It's also not thousands of dollars to trace them anymore... Algorithms created within the last year could circumvent the locations of the host/recipient of the files in less than a few hours, the issue ultimately is prosecuting an individual based on that evidence because THAT is nearly impossible...They can easily be traced, though.

There's such a minority of people within those services, though...On the other hand, that's where most of your bootlegs come from...So, it'll be interesting to see what happens next...

Hrm.
post #127 of 411
Quote:
Originally Posted by philhalo66 View Post

i see what you mean but is it worth going to prison for? i don't think so

Worth the risk. An eternity working in a low paid mind numbing job is a form of imprisonment.
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post #128 of 411
Quote:
Originally Posted by Masked View Post

Are we not allowed to publicly discuss this? I mean, I realize most of the script kiddies on the site have no idea what we're talking about but, for those of us that do, is this a taboo topic?
You do realize that for the most part, the other service can be tracked...There's still an ultimate source...You can proxy/vpn all you like but, at the end of the day, you still have a source.
While it is currently legal, I can see it being the next step...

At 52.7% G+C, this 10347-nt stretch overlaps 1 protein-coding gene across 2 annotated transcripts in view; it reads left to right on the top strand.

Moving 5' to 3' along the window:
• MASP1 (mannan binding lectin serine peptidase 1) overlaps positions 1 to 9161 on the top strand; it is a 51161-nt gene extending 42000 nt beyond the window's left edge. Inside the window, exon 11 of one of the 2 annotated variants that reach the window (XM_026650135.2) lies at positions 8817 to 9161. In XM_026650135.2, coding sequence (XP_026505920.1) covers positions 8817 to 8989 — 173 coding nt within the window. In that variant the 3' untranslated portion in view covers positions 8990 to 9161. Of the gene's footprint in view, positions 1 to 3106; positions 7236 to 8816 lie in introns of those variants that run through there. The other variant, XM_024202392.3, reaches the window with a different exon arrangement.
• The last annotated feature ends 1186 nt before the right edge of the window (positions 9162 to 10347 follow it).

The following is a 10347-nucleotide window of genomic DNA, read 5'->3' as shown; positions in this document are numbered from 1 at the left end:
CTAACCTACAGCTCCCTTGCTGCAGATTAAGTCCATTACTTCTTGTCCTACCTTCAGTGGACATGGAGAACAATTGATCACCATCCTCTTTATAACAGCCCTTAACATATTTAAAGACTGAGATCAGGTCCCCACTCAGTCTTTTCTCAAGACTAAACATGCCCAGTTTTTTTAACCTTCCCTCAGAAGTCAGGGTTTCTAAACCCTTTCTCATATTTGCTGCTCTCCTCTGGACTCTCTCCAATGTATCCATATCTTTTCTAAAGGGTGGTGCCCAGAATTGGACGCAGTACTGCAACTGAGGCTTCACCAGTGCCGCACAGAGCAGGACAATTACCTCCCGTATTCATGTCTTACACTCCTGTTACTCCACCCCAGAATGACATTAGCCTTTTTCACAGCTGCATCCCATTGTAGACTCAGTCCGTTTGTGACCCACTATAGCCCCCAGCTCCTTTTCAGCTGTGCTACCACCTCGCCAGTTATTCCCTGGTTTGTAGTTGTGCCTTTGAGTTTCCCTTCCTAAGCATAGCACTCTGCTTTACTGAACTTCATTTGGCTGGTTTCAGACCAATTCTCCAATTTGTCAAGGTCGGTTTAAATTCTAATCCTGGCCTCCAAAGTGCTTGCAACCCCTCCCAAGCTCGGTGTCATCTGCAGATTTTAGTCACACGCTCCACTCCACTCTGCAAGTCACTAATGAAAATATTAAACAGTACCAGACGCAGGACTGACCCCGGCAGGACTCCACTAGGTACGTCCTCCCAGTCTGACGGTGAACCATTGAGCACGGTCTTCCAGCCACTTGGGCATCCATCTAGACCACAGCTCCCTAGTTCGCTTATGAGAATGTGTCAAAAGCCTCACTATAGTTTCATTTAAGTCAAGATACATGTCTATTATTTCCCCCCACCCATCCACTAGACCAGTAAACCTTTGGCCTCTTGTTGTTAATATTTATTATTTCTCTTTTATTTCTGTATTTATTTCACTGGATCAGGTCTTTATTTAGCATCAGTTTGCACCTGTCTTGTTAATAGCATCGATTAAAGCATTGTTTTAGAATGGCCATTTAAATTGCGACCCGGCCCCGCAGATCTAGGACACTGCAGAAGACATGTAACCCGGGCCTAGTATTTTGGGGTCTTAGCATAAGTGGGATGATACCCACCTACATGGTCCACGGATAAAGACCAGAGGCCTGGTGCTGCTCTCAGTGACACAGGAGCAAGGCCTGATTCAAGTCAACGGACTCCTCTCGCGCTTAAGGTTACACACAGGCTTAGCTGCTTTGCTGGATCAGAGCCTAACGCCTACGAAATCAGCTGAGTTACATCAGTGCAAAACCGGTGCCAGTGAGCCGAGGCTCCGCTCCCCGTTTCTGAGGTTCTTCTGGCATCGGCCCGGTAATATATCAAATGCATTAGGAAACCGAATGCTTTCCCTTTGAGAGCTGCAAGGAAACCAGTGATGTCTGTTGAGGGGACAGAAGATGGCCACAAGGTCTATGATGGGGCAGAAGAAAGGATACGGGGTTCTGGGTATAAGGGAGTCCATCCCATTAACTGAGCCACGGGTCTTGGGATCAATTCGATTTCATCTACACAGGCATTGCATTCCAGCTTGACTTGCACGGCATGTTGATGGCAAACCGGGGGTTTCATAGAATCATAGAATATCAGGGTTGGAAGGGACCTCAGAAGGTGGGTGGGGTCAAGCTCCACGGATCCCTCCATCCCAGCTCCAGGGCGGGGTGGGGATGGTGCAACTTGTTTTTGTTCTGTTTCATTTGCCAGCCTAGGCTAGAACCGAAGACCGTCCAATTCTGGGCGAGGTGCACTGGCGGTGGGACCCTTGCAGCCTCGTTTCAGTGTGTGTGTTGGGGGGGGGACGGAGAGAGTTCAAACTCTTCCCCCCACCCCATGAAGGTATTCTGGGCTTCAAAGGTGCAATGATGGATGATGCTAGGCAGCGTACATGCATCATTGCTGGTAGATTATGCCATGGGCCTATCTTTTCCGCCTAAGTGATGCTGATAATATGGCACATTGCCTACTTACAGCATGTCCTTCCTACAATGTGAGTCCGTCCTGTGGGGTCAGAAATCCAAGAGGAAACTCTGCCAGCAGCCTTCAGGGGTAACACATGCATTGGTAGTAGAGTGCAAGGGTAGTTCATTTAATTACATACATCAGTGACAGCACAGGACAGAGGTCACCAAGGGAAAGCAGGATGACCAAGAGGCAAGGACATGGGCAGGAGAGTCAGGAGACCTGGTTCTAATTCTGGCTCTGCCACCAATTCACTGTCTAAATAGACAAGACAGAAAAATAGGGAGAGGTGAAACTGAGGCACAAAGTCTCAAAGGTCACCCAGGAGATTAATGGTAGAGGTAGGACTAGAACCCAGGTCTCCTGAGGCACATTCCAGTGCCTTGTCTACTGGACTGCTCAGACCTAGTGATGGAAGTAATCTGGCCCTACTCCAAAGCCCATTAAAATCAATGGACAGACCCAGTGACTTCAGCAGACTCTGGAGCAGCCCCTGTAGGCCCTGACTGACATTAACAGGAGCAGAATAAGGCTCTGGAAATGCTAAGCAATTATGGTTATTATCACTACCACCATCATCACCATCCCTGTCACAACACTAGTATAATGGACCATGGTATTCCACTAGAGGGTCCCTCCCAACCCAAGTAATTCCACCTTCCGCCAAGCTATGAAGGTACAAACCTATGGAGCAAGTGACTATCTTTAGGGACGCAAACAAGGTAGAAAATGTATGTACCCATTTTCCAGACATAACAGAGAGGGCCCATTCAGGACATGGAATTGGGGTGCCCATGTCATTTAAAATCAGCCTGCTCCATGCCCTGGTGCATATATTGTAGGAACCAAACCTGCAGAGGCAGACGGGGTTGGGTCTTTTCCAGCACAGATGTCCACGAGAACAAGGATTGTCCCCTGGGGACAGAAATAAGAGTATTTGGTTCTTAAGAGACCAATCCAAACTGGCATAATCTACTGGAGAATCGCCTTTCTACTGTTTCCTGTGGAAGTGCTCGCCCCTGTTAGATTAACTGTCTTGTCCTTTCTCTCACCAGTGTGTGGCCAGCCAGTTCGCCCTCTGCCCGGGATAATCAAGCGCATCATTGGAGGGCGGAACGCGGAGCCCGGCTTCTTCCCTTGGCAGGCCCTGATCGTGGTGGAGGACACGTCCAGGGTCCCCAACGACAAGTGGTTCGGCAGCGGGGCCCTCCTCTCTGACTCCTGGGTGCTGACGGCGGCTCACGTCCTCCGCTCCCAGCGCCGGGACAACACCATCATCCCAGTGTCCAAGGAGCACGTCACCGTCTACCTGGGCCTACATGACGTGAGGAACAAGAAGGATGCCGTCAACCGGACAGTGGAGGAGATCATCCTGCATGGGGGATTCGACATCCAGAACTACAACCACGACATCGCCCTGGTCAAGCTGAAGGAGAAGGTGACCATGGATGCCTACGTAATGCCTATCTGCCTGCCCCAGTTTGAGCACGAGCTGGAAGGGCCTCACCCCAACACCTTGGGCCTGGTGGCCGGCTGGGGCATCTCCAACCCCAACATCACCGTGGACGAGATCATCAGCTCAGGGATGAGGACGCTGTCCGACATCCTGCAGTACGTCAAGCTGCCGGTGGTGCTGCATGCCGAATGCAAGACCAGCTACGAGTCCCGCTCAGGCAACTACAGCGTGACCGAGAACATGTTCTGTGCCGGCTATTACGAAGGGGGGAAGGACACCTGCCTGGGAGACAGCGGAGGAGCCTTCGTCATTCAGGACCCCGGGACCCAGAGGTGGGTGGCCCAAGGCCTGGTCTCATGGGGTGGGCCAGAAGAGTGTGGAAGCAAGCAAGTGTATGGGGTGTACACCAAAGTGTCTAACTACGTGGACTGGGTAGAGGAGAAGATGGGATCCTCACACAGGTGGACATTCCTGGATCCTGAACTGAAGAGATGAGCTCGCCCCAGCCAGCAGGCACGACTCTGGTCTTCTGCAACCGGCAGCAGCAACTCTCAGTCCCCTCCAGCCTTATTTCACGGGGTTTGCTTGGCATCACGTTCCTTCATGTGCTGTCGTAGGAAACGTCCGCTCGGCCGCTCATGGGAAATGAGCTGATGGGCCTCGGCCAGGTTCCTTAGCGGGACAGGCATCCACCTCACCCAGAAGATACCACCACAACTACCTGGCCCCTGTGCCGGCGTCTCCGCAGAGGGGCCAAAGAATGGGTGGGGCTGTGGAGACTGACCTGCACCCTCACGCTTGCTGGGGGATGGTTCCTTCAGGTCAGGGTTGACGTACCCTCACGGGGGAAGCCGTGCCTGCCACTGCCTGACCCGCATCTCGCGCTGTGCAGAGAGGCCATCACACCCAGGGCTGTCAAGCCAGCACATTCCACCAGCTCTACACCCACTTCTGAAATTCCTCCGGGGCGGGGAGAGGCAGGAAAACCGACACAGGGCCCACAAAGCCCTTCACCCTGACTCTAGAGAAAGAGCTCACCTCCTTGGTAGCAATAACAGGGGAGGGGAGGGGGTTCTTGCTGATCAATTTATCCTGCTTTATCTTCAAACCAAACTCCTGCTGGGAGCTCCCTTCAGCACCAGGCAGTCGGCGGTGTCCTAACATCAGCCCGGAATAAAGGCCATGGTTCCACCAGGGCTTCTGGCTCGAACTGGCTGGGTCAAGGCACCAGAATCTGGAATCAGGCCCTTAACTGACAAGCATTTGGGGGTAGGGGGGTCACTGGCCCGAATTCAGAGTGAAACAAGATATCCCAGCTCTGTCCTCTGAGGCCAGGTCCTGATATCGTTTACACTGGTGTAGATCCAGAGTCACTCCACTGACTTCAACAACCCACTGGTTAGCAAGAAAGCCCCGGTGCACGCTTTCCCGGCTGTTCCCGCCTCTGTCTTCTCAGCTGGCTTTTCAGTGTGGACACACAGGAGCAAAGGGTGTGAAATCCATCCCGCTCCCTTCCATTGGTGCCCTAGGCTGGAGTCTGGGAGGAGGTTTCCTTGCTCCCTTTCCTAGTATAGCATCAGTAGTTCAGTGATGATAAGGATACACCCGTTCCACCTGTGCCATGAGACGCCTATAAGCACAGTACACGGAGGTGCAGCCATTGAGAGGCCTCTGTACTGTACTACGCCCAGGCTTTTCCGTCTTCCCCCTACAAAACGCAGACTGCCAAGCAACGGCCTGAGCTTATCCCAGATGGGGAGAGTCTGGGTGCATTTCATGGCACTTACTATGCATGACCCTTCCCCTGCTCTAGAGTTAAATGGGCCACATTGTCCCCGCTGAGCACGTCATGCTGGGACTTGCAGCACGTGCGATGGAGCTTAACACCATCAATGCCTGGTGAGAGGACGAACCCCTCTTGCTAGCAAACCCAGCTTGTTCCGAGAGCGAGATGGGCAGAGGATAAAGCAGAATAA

It's also not thousands of dollars to trace them anymore... Algorithms created within the last year could circumvent the locations of the host/recipient of the files in less than a few hours, the issue ultimately is prosecuting an individual based on that evidence because THAT is nearly impossible...They can easily be traced, though.
There's such a minority of people within those services, though...On the other hand, that's where most of your bootlegs come from...So, it'll be interesting to see what happens next...
Hrm.

The source is a bunch of text files. Nothing illegal under current law. I believe it would be very hard to write up something for this. "If anything illegal can be created from legal files, those files are also illegal" would be very hard to get approved, if not impossible. Law is very complex and has to be very very precise. It would pretty much be like saying the numbers 1 and 0 are illegal. In the future, I see companies becoming more aware of this file sharing method and trying to do something about it. I think they'll have a very hard time doing so though.

There is currently only a minority on those services because torrents are so easy to use, and are absolutely free. If torrents become unsafe (if this program actually works), then I see a demand for the other services skyrocketing... which will ultimately make pirating very safe (again, under current law). It will then be another decade of them trying to shut down the new sharing method, and by that time there will be another loophole found. tongue.gif